Market analysis: Bond decline is more than cyclical

Falling government bond yields were in the spotlight last week as 10-year German bund yields dipped below zero for the first time ever and 10-year US treasury bond yields fell below 1.6 per cent for the first time since 2012. UK Gilt yields also slid to just 1.1 per cent as heightened Brexit concerns reinforced […]

Falling government bond yields were in the spotlight last week as 10-year German bund yields dipped below zero for the first time ever and 10-year US treasury bond yields fell below 1.6 per cent for the first time since 2012.

UK Gilt yields also slid to just 1.1 per cent as heightened Brexit concerns reinforced fears about global growth and about the prospect of market instability in the event of it happening. Yields managed to pull back from their lows at the end of last week, but this improvement hardly represents a significant reverse, and the likelihood is that yields could fall further still especially if the Leave campaign in the UK referendum wins this week.

However, the falling yield story is not just about Brexit, as yields have been declining now more or less consistently over the course of the past few years. There are a number of other cyclical factors that have been weighing on bond yields, but there are also some structural factors that are contributing as well.

On the cyclical side, the main argument is that weak global growth is causing yields to crumble, with the recent appearance of doubts about the strength of the US economy being a catalyst for further bond yield declines. This coincided with renewed warnings from the World Bank about the strength of the world economy, as it downgraded its 2016 global growth forecast and cited “sluggish growth in advanced economies, stubbornly low commodity prices, weak global trade, and diminishing capital flows”.

Alongside these concerns about global recession and deflation is the increasing preponderance of negative interest rates in Europe and Japan which provide a kind of “gravitational pull” to global bond markets, with approximately US$10 trillion of negative-yielding bonds in circulation today.

However, it seems unlikely that these cyclical arguments are the whole story. For one thing the World Bank’s pessimistic outlook is by no means universally shared. It seems unlikely that the United States is heading back into recession, despite recent job market weakness, and global growth in 2016 so far looks like it is improving especially in Europe and Japan. Also, weakness in bond yields and pessimism about growth appear to fly in the face of higher levels in equity markets, which under normal circumstances would put upward pressure under yields.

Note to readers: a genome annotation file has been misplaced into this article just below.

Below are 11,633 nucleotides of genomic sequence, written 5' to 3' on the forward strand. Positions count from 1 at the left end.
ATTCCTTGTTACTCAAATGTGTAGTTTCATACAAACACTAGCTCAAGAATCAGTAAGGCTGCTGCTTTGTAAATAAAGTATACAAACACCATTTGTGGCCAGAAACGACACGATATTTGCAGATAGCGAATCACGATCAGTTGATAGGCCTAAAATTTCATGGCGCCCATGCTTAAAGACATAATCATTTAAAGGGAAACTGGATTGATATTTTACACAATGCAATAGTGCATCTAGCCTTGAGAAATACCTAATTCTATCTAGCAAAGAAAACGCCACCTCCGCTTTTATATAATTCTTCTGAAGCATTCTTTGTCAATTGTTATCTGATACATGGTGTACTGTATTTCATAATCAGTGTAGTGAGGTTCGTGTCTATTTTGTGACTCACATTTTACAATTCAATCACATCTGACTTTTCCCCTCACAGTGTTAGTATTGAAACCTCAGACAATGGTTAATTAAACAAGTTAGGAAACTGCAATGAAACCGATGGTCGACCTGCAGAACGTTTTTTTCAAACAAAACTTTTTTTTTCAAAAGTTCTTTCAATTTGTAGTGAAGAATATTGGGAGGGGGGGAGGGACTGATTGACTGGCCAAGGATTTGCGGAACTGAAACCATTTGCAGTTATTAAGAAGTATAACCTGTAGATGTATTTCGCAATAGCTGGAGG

There are, though, other structural factors that are also serving to suppress bond yields, reinforcing cyclical issues, as fleeting and potentially unreliable as these may be.

Beside policy rates, sovereign yields get impacted by their own demand and supply dynamics. Currently demand for sovereign assets is particularly high. After all, quantitative easing is ongoing in the euro zone and Japan, where the ECB and BoJ are some of the biggest buyers of their countries’ supply of sovereign debt. Furthermore, the supply of US treasuries and German bunds is expected to be low in the coming few years as deficits are likely to remain contained. So, with increasing demand and decreasing supply, the risks for bond yields are structurally biased lower.

Furthermore, the global banking system is undergoing structural reforms that require banks to have more capital invested in risk-free liquid assets, which also underpins demand for sovereign bonds. Pension funds are also becoming bigger contributors to the investable capital in the world and they generally prefer investment in safe assets. Central banks across the globe have also been beefing up their FX reserves to hedge against external vulnerabilities such as the ones faced by the Asian countries in late 1990s.

However, before getting carried away thinking that bond yields will only ever go down, there are also arguments that might yet serve to push them back up. For one thing, patience with negative interest rates appears to be wearing thin. A large German bank last week threatened to take its cash away from the ECB, while another German bank published a heavily critical note of ECB policy, arguing for a return to positive interest rates. The Bundesbank estimates that negative rates cost German banks €248 billion (Dh1.02tn), and the BoJ also appears reticent to push interest rates further into negative territory. The bond king Bill Gross of Janus Capital has also recently warned that the $10tn stock of negative-yielding sovereign bonds is a “supernova that will explode one day”. One day probably, but maybe not just yet.

Tim Fox is the chief economist and head of research at Emirates NBD.

business@thenational.ae

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Source: Business

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